The Whip Tavern's Welsh rarebit (Ricardo DeAratanha / Los…)
Dear SOS: On a recent visit to the Philadelphia area, I encountered the absolute best Welsh rarebit at a local British pub.
The Whip Tavern serves a rarebit that combines good English cheddar and Stilton cheeses with Smithwick's Irish Ale, spiced with a bit of British mustard. Served with crostini. Stunning.
Now 3,000 miles away, I am trying to re-create this marvelous dish. Can you get us the recipe for this great comfort food, please?
Dear William: The Whip Tavern was happy to share its recipe for this rich, cheesy dish, browned under a broiler and served alongside plenty of crostini for dipping.
The Whip Tavern's Welsh rarebit
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Total time: 20 minutes
Servings: 4 to 6
Note: Adapted from the Whip Tavern in Coatesville, Pa. The Whip Tavern uses Smithwick's Irish Red Ale in this recipe.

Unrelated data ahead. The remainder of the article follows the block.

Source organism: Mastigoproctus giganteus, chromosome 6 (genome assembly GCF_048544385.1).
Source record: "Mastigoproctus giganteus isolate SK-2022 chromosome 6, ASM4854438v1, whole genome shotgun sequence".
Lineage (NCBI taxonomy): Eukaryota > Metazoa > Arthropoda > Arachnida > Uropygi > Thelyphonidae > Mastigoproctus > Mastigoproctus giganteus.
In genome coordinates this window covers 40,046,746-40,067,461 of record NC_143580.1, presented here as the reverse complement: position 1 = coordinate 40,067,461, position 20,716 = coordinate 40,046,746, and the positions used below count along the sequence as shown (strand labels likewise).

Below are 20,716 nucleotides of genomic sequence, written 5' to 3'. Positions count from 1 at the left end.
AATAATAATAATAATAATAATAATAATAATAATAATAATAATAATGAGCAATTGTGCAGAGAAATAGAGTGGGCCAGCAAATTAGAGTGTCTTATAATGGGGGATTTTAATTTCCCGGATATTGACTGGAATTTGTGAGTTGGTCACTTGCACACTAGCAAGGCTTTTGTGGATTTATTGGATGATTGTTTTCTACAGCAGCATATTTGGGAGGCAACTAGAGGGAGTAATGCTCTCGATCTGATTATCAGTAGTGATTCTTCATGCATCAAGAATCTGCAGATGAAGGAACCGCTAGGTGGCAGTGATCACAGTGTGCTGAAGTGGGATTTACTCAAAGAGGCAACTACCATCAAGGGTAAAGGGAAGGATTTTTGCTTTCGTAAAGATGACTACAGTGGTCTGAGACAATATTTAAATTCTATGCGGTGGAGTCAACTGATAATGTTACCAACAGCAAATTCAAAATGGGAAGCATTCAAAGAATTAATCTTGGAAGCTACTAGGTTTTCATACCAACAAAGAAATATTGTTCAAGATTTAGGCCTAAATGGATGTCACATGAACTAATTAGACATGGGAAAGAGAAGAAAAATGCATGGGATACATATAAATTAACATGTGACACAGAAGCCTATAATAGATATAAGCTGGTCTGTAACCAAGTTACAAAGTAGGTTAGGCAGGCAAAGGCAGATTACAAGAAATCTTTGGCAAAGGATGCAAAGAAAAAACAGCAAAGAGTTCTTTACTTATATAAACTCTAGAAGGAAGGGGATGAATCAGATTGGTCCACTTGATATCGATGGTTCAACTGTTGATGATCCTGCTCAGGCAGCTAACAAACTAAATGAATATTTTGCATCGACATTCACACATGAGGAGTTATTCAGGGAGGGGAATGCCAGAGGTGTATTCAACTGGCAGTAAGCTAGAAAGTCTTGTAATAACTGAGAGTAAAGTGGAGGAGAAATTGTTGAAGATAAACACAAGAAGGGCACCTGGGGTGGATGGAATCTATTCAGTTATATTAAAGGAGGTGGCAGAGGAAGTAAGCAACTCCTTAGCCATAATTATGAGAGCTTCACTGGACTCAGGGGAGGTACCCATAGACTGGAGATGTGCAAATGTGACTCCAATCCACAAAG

2 tablespoons butter
3 tablespoons flour
1/2 cup ale
2 cups heavy cream
2 tablespoons Worcestershire sauce
1 tablespoon dry mustard
2 ounces shredded yellow cheddar cheese
3 ounces Stilton cheese
1 (8-ounce) baguette, thinly sliced on the bias and toasted
1. Make the roux: In a small saucepan, melt the butter over medium heat. Whisk in the flour and cook until the flour is completely incorporated to form a thick, pale roux. Remove from heat and set aside.
2. In a 2-quart saucepot, bring the ale to a simmer. Whisk in the roux a little at a time until the mixture reaches the consistency of peanut butter; you may not use all of the roux. Whisk in the heavy cream, Worcestershire and dry mustard. Bring to a simmer again and fold in the cheddar and Stilton cheeses and continue cooking until the mixture is smooth. Remove from heat.
3. Transfer the mixture to a shallow oven-proof dish or ramekins and place under the broiler until the top is lightly browned. Serve immediately with the toasted baguette slices.
Each of 6 servings: 542 calories; 12 grams protein; 29 grams carbohydrates; 1 gram fiber; 42 grams fat; 26 grams saturated fat; 140 mg cholesterol; 2 grams sugar; 539 mg sodium.
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